After the ill Rev. Bradley moved out in 1902, the former Spruce St. rectory became home to Dr. Ernest Kelsey and his two daughters who entertained there regularly, giving afternoon teas and luncheons to other families listed in Philadelphia society’s “Blue Book.” In 1908, Kelsey had work done on the back stable, putting in a new door and windows to make the space more usable. It also gets its own address: 255 S Camac St. From here on the story of the house and the stable diverge.


By 1911, Inquirer employment ads appear that read “Laundresses, housemaids waiters and cooks wanted. Miss Platz at the German Scandinavian Office at 255 S Camac, between 12th and 13th.” Miss Platz ran her employment service “for white Protestants ” there until the fall of 1916.

In 1919, entrepreneur Blanche L. James opened 255 S Camac St. as the Venture Tea Room. This is the first time that the building houses any kind of restaurant. The postcard, below, from the Free Library’s collection,  shows the interior of the Venture Tea Room and Art Shop in the early 1920s.

It’s possible that the post card ended up in the Free Library collection because the Special Libraries Council of Philadelphia regularly dined there before their meetings. Tea rooms in the 1920s were places run by independent, short skirt wearing “new” women who could show off both their self-reliance and their Bohemian flair, selling handcrafted bric-a-brac, antiques and curiosities along with tea and dainty cucumber luncheon sandwiches. From 1925 on, Blanche partnered with Corinne Meyers and Rose Kessler, running the Venture Bookshop, Gardens and Tea Room a block north at 201 S Camac, (the building that later became the Camac Baths.) A 1928 tourist guide book called it “A Droll Little Building in White.”


In 1931, now owned by George and Helen Cappo, the restaurant was first advertised as the Venture Inn. After World War II it is run by Dick Nolan and, like so many other small restaurants and bars in the Washington West area, it was a “musical bar,” serving up food, drinks and live entertainment. The featured pianist there through the 1940s was Temple graduate Charles Swierleft, top row, second from the right, who sang with a vocal trio called “The Three Dandies,” wrote several musical comedies with Beaumont Breustle and had a show on KYW radio with vocalist Patti Marsh.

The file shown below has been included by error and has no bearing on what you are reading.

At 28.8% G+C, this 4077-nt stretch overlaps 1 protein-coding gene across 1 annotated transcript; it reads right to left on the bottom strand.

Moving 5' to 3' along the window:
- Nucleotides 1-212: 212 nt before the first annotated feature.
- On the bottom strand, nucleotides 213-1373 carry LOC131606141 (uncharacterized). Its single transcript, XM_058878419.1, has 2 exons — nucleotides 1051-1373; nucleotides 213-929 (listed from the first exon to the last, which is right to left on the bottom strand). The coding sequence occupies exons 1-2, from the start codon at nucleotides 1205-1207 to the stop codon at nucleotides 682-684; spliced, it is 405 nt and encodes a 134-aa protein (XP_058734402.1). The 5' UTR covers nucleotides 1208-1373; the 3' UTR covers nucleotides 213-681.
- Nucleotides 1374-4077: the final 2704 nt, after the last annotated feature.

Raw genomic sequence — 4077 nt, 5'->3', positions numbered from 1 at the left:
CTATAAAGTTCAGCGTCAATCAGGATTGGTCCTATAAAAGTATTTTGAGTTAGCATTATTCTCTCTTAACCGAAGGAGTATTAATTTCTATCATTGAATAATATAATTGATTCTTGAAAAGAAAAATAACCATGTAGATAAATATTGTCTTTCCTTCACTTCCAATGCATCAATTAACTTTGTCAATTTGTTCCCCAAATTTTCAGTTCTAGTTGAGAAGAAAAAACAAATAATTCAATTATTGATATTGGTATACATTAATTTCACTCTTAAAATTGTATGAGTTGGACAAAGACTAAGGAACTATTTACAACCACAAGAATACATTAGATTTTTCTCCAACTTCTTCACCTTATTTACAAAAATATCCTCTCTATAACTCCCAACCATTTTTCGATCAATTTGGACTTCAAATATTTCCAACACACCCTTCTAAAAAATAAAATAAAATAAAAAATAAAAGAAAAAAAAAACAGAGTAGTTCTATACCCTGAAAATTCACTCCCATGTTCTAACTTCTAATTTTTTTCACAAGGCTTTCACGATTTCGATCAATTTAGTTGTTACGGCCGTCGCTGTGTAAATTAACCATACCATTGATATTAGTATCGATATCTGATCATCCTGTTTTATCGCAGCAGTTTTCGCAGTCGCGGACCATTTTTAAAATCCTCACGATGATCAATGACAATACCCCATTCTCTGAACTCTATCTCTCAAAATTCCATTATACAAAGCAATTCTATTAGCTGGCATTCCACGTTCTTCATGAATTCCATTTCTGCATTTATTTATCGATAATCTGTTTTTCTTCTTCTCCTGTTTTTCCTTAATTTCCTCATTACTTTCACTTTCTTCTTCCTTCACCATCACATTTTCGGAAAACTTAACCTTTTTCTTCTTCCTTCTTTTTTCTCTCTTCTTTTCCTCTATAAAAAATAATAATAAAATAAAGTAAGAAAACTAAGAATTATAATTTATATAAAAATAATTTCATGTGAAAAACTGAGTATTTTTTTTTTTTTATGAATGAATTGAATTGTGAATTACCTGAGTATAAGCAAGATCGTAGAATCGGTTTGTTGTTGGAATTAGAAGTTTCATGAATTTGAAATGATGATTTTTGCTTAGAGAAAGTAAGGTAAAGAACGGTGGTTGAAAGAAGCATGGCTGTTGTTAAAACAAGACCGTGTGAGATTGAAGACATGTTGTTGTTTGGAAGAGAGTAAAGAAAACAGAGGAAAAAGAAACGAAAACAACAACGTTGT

During the 1950s and ’60s, the Venture Inn became a Center City hangout for college age kids, see photo below, right from 1951. Interviews I’ve conducted with older gay men from the William Way Center’s “Silver Foxes” confirm that fact. In 1962, a Philadelphia Magazine article about Philadelphia’s gay subculture called “The Furtive Fraternity,”  listed the Venture Inn among the bars in the city which were places that homosexuals frequented. This was the first mention I’ve found of the Venture Inn as having any gay clientele.


In 1973 the Venture Inn went from being a “gay friendly” bar to being a gay bar, when it was bought by Hans Lang, who had previously owned The Midway on 12th Street, which is iCandy today. See an early ad for the Venture Inn, above. Since 1973, the Venture Inn has been well known both as a gay bar and a restaurant.

In May of 1977, the business came under the ownership of Ted Wasserman, photo left, Ted’s in the center. Ted would operate the Inn for the next 30 years. By 2000 both the building and the clientele were beginning to show their age and the Venture got a reputation as attracting an “older crowd.” In 2004, rumors floated around that Ted was looking to sell. The business didn’t change hands until 2007, when Bob Berkowitz, the present owner, took over. Bob brought in a new kitchen staff and got the place and the business back on its feet – in 2008, the Venture Inn won the Philadelphia Rainbow Award for best Bar/Pub.